While the Provost’s office claims this past survey was Tufts’ “first university-wide DEI Campus Climate Survey,” Tufts has received previous feedback that its attempts to foster an inclusive and equitable campus have been inadequate. According to a 2013 report from the Council on Diversity, “Data gathered indicate that students from historically marginalized groups disproportionately experience marginalization in and outside of the classroom and also experience incidents of bias on our campus.” Looking back even further, a 1997 report from the Task Force on Race highlighted, “Students of color have said that they often feel they are ‘guests’ at this institution rather than an integral, vital part.”
These past reports presented institutional recommendations to senior leadership to reduce inequality and discrimination at Tufts. The most recent DEIJ Strategic Plan released by the School of Arts and Sciences in May 2021 echoed similar ideas to both the 2013 and 1997 reports. Some initiatives from these past reports have been successfully implemented, such as the creation of the Chief Diversity Officer and Associate or Assistant Dean of Diversity and Inclusion (ADDI) administrative roles, increased investment in financial aid, and the establishment of an Indigenous Center in 2022. According to Genco, “The schools are all individually also making investments into DEIJ programming, focusing on faculty recruitment, ADDIs (Associate or Assistant Dean of Diversity and Inclusion), and academic programs and trainings, such as implicit bias training, for their communities.”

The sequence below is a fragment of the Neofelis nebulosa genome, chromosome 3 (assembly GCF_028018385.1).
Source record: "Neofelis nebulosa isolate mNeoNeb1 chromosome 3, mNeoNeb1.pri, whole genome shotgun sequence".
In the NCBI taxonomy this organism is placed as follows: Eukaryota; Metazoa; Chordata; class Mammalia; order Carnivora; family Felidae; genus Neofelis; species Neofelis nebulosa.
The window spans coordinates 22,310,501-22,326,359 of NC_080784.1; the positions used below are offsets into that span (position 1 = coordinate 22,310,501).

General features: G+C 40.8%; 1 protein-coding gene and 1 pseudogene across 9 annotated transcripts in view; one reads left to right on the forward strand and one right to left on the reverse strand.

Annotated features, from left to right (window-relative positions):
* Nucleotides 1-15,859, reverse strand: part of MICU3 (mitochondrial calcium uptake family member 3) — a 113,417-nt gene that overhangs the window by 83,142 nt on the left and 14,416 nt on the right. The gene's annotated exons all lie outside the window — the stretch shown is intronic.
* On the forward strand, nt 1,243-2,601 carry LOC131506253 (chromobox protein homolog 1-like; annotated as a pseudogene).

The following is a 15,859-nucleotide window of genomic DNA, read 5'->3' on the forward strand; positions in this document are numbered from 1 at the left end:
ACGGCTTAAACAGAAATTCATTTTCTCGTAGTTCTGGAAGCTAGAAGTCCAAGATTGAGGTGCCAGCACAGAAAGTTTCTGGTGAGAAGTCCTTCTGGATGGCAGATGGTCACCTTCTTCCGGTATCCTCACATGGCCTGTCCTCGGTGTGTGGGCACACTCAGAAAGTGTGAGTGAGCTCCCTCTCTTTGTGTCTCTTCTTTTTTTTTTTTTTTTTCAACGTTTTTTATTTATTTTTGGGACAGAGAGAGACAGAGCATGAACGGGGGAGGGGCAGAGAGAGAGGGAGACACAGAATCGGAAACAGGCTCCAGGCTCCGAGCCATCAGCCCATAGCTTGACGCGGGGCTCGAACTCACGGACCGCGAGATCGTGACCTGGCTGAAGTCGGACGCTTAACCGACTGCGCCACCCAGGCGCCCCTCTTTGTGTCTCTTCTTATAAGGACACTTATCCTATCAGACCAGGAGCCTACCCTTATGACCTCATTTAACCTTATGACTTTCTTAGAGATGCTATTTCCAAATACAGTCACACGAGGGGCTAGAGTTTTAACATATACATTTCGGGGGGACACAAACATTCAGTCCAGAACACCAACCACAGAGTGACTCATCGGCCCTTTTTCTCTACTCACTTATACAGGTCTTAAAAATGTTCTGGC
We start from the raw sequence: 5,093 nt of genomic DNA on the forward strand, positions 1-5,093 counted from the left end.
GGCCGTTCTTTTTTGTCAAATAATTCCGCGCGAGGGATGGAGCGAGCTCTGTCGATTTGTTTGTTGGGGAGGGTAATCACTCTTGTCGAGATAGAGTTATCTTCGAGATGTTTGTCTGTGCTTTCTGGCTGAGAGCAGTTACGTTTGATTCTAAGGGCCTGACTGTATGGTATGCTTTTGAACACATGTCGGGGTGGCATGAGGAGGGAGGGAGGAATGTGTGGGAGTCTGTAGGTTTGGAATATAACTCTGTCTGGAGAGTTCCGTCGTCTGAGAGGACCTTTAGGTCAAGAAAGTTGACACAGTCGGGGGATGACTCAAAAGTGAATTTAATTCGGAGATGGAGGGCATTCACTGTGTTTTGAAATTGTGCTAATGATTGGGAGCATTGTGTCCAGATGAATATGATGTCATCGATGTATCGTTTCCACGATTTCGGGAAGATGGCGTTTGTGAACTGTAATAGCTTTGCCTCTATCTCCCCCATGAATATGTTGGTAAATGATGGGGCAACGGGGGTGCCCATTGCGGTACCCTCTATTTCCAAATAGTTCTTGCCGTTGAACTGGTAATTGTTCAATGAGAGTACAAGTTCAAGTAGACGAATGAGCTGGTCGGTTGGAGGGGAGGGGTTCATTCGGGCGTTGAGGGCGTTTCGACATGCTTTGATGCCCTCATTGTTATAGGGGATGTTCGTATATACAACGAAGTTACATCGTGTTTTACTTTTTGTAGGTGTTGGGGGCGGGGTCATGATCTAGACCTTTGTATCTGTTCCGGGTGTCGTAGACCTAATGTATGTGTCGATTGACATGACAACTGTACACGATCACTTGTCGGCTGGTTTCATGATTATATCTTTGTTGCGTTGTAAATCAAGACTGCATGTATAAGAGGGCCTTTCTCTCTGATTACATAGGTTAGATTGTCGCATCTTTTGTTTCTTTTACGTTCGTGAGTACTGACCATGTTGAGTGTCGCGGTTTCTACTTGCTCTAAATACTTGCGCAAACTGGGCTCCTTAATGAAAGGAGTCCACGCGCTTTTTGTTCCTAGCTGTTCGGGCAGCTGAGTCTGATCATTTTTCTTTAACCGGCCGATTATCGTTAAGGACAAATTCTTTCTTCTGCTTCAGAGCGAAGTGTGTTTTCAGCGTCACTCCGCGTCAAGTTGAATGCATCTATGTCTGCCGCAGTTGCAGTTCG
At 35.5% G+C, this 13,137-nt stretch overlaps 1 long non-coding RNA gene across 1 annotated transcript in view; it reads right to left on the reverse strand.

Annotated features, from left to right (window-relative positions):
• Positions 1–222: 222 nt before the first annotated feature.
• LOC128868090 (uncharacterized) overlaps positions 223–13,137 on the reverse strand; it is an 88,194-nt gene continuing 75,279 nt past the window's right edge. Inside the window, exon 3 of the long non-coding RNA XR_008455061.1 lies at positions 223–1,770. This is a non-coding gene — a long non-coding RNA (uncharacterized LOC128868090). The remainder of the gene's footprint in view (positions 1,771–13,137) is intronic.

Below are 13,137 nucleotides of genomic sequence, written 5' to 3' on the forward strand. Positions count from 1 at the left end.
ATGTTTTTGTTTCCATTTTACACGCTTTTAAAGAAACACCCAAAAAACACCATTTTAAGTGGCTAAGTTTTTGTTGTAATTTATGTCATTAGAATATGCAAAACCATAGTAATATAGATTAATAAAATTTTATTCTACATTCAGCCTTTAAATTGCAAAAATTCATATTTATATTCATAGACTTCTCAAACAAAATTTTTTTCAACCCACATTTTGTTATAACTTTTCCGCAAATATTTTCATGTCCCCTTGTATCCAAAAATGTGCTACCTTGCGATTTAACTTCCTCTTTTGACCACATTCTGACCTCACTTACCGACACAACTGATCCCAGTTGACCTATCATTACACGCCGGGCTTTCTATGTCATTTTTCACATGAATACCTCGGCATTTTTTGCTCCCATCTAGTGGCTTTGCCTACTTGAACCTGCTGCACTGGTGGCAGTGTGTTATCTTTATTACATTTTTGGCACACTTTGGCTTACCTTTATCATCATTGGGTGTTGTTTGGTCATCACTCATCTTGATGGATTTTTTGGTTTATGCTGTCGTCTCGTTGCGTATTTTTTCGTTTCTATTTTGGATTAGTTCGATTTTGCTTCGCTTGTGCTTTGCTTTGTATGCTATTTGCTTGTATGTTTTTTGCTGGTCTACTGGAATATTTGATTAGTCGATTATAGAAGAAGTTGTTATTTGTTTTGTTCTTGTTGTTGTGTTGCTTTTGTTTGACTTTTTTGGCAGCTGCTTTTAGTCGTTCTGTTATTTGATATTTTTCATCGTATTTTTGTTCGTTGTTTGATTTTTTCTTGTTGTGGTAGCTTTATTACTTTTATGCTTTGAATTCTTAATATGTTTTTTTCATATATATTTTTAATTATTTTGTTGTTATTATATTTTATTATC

However, many of the recommendations from 2021 and earlier have yet to be carried out. An example of this is the initiative, outlined in the May 2021 Strategic Plan, to “compensate students who assume [DEIJ] roles and responsibilities at the school’s or department’s request.” According to the plan, the School of Arts and Sciences intended to realize this from 2021 to 2022. When asked about the May 2021 commitment to compensate and award students doing DEIJ work, Director of Media Relations Patrick Collins forwarded a statement from the School of Arts, Sciences, and Engineering that read, “As it pertains to DEIJ service activities performed for the university and/or specific schools, our policy is not to pay students because the effort is an act of service. However, if there are opportunities for students to be employed and work on DEIJ efforts, then they will be compensated.” Currently, graduate students within the GSAS Community Fellows and the Graduate Leadership in Inclusion, Diversity, and Equity (GLIDE) Fellows programs and researchers within the School of Engineering’s Data Analysis for DEIJ Action team are compensated; but many other community members outside of these programs continue to engage in unpaid DEIJ work.
Another important recommendation that has yet to be fully realized is the allocation of adequate funds and staffing for the Division of Student Diversity and Inclusion centers. In the 1997 report, Tufts community members articulated a need to remedy a historical pattern of underfunding and understaffing identity centers. “A statement of understanding that is contradicted by a lack of support demonstrates a lack of priority for these students’ needs and concerns, [and] staff should be added to help the single staff assistant that serves five of the Centers,” the report stated.